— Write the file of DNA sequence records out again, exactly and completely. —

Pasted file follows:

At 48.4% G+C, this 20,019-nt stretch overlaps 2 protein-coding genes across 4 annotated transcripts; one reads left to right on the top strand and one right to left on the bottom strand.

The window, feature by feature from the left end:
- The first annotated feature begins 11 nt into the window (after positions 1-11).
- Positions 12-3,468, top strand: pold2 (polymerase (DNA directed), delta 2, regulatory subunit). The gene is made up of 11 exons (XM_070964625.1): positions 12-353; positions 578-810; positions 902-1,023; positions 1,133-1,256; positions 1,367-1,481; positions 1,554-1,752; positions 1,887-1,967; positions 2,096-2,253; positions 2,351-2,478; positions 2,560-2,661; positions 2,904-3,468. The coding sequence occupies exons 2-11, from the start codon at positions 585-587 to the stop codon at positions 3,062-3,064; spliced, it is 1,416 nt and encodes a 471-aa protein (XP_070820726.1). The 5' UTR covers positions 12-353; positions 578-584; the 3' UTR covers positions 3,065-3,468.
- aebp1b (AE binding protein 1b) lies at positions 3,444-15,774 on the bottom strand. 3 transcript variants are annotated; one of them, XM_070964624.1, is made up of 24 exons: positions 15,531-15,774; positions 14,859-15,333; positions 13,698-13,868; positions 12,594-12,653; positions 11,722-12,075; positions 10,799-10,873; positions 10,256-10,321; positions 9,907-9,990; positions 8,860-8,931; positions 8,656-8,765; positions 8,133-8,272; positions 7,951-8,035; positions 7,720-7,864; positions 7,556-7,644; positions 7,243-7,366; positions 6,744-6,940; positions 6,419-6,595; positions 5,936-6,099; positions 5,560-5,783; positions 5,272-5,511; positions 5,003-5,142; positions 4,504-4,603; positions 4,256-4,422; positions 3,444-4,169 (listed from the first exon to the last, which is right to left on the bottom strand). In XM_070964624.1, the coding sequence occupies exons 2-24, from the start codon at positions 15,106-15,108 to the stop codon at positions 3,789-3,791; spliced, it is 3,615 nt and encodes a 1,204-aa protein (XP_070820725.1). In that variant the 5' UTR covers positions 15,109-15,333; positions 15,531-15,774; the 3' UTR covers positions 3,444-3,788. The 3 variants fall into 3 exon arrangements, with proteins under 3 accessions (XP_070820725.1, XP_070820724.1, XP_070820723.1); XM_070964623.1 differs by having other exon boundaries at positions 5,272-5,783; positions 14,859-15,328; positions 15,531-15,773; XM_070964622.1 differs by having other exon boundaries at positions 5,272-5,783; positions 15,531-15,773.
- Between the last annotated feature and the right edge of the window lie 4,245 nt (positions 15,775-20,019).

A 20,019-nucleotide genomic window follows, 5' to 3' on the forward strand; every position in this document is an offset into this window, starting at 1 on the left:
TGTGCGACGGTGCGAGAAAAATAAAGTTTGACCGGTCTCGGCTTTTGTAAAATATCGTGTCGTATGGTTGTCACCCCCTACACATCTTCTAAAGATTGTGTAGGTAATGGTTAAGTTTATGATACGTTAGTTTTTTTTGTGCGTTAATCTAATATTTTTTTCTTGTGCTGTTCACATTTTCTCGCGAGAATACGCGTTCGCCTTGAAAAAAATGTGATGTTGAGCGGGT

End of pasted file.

At 48.4% G+C, this 20,019-nt stretch overlaps 2 protein-coding genes across 4 annotated transcripts; one reads left to right on the top strand and one right to left on the bottom strand.

The window, feature by feature from the left end:
- The first annotated feature begins 11 nt into the window (after positions 1-11).
- Positions 12-3,468, top strand: pold2 (polymerase (DNA directed), delta 2, regulatory subunit). The gene is made up of 11 exons (XM_070964625.1): positions 12-353; positions 578-810; positions 902-1,023; positions 1,133-1,256; positions 1,367-1,481; positions 1,554-1,752; positions 1,887-1,967; positions 2,096-2,253; positions 2,351-2,478; positions 2,560-2,661; positions 2,904-3,468. The coding sequence occupies exons 2-11, from the start codon at positions 585-587 to the stop codon at positions 3,062-3,064; spliced, it is 1,416 nt and encodes a 471-aa protein (XP_070820726.1). The 5' UTR covers positions 12-353; positions 578-584; the 3' UTR covers positions 3,065-3,468.
- aebp1b (AE binding protein 1b) lies at positions 3,444-15,774 on the bottom strand. 3 transcript variants are annotated; one of them, XM_070964624.1, is made up of 24 exons: positions 15,531-15,774; positions 14,859-15,333; positions 13,698-13,868; positions 12,594-12,653; positions 11,722-12,075; positions 10,799-10,873; positions 10,256-10,321; positions 9,907-9,990; positions 8,860-8,931; positions 8,656-8,765; positions 8,133-8,272; positions 7,951-8,035; positions 7,720-7,864; positions 7,556-7,644; positions 7,243-7,366; positions 6,744-6,940; positions 6,419-6,595; positions 5,936-6,099; positions 5,560-5,783; positions 5,272-5,511; positions 5,003-5,142; positions 4,504-4,603; positions 4,256-4,422; positions 3,444-4,169 (listed from the first exon to the last, which is right to left on the bottom strand). In XM_070964624.1, the coding sequence occupies exons 2-24, from the start codon at positions 15,106-15,108 to the stop codon at positions 3,789-3,791; spliced, it is 3,615 nt and encodes a 1,204-aa protein (XP_070820725.1). In that variant the 5' UTR covers positions 15,109-15,333; positions 15,531-15,774; the 3' UTR covers positions 3,444-3,788. The 3 variants fall into 3 exon arrangements, with proteins under 3 accessions (XP_070820725.1, XP_070820724.1, XP_070820723.1); XM_070964623.1 differs by having other exon boundaries at positions 5,272-5,783; positions 14,859-15,328; positions 15,531-15,773; XM_070964622.1 differs by having other exon boundaries at positions 5,272-5,783; positions 15,531-15,773.
- Between the last annotated feature and the right edge of the window lie 4,245 nt (positions 15,775-20,019).

A 20,019-nucleotide genomic window follows, 5' to 3' on the forward strand; every position in this document is an offset into this window, starting at 1 on the left:
TGTGCGACGGTGCGAGAAAAATAAAGTTTGACCGGTCTCGGCTTTTGTAAAATATCGTGTCGTATGGTTGTCACCCCCTACACATCTTCTAAAGATTGTGTAGGTAATGGTTAAGTTTATGATACGTTAGTTTTTTTTGTGCGTTAATCTAATATTTTTTTCTTGTGCTGTTCACATTTTCTCGCGAGAATACGCGTTCGCCTTGAAAAAAATGTGATGTTGAGCGGGT